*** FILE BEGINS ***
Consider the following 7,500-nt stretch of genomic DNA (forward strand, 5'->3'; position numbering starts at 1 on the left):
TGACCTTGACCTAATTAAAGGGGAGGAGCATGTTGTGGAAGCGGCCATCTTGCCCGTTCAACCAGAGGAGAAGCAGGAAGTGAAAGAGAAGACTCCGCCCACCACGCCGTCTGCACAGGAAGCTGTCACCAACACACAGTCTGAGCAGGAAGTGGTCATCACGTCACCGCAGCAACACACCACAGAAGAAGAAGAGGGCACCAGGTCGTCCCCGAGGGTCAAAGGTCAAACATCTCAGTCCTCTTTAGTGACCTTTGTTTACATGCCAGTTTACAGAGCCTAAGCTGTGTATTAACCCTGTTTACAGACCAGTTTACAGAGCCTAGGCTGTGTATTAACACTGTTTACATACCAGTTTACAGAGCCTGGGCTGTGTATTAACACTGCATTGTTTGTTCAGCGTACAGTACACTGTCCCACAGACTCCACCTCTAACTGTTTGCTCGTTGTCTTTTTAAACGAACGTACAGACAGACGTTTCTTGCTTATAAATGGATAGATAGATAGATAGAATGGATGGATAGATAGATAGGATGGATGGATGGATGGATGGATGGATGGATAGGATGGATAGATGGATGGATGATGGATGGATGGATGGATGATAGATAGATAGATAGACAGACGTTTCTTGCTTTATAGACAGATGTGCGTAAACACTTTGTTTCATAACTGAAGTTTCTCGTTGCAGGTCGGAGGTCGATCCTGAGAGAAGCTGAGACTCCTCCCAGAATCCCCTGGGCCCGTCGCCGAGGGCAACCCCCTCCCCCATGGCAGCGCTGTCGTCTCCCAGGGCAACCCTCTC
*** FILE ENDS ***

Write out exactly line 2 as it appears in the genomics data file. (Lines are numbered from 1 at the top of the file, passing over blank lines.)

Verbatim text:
TGACCTTGACCTAATTAAAGGGGAGGAGCATGTTGTGGAAGCGGCCATCTTGCCCGTTCAACCAGAGGAGAAGCAGGAAGTGAAAGAGAAGACTCCGCCCACCACGCCGTCTGCACAGGAAGCTGTCACCAACACACAGTCTGAGCAGGAAGTGGTCATCACGTCACCGCAGCAACACACCACAGAAGAAGAAGAGGGCACCAGGTCGTCCCCGAGGGTCAAAGGTCAAACATCTCAGTCCTCTTTAGTGACCTTTGTTTACATGCCAGTTTACAGAGCCTAAGCTGTGTATTAACCCTGTTTACAGACCAGTTTACAGAGCCTAGGCTGTGTATTAACACTGTTTACATACCAGTTTACAGAGCCTGGGCTGTGTATTAACACTGCATTGTTTGTTCAGCGTACAGTACACTGTCCCACAGACTCCACCTCTAACTGTTTGCTCGTTGTCTTTTTAAACGAACGTACAGACAGACGTTTCTTGCTTATAAATGGATAGATAGATAGATAGAATGGATGGATAGATAGATAGGATGGATGGATGGATGGATGGATGGATGGATAGGATGGATAGATGGATGGATGATGGATGGATGGATGGATGATAGATAGATAGATAGACAGACGTTTCTTGCTTTATAGACAGATGTGCGTAAACACTTTGTTTCATAACTGAAGTTTCTCGTTGCAGGTCGGAGGTCGATCCTGAGAGAAGCTGAGACTCCTCCCAGAATCCCCTGGGCCCGTCGCCGAGGGCAACCCCCTCCCCCATGGCAGCGCTGTCGTCTCCCAGGGCAACCCTCTC